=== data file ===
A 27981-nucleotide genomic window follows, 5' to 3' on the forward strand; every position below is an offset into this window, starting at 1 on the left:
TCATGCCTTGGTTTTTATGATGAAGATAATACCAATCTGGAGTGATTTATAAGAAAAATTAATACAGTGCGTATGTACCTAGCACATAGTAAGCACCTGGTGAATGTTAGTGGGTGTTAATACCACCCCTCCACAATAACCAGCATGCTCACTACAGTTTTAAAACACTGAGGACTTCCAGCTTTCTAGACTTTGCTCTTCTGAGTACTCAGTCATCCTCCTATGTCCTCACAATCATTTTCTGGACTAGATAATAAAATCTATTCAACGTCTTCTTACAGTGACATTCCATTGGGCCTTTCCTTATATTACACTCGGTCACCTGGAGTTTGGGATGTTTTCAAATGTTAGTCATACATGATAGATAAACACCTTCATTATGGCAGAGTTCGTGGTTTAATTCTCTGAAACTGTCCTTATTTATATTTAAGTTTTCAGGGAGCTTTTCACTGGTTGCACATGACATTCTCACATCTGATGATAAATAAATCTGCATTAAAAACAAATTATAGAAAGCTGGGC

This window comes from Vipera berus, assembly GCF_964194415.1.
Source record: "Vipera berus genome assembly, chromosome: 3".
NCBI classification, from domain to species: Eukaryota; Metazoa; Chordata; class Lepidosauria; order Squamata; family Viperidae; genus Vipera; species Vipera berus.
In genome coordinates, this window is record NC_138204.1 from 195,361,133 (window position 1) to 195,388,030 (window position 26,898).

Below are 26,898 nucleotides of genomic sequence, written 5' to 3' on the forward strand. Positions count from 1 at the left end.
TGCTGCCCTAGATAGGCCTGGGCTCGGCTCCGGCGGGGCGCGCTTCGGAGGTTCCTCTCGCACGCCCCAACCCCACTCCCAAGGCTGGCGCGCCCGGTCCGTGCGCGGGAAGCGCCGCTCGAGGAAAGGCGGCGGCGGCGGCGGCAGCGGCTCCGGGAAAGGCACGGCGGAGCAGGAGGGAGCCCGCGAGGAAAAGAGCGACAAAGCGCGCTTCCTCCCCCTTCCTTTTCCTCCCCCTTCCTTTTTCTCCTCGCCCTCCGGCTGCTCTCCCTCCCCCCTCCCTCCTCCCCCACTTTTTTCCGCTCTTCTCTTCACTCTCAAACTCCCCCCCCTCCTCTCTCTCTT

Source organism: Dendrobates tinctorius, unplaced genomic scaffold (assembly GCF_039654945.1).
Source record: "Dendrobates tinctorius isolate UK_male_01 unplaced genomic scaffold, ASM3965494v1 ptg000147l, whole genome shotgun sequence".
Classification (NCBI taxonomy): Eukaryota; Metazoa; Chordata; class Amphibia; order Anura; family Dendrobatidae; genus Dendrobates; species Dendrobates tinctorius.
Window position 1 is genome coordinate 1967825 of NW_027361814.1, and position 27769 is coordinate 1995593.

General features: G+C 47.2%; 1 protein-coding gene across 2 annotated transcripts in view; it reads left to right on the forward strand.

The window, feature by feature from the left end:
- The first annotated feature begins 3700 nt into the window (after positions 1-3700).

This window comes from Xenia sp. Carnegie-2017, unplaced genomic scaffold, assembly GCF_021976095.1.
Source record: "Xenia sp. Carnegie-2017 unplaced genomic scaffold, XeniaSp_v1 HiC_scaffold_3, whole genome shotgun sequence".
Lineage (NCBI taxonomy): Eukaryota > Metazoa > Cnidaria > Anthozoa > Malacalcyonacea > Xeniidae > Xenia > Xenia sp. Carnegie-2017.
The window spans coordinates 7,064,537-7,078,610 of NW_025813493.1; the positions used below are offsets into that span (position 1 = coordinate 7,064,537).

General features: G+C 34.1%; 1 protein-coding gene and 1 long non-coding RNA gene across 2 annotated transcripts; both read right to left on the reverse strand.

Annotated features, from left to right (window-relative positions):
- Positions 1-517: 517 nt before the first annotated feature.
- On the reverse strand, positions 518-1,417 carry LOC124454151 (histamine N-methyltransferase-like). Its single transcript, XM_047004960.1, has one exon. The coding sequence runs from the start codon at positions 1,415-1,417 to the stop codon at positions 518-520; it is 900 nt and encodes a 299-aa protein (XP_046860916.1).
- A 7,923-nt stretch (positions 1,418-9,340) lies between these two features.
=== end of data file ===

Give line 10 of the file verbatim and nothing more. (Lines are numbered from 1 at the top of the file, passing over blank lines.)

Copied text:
Source record: "Dendrobates tinctorius isolate UK_male_01 unplaced genomic scaffold, ASM3965494v1 ptg000147l, whole genome shotgun sequence".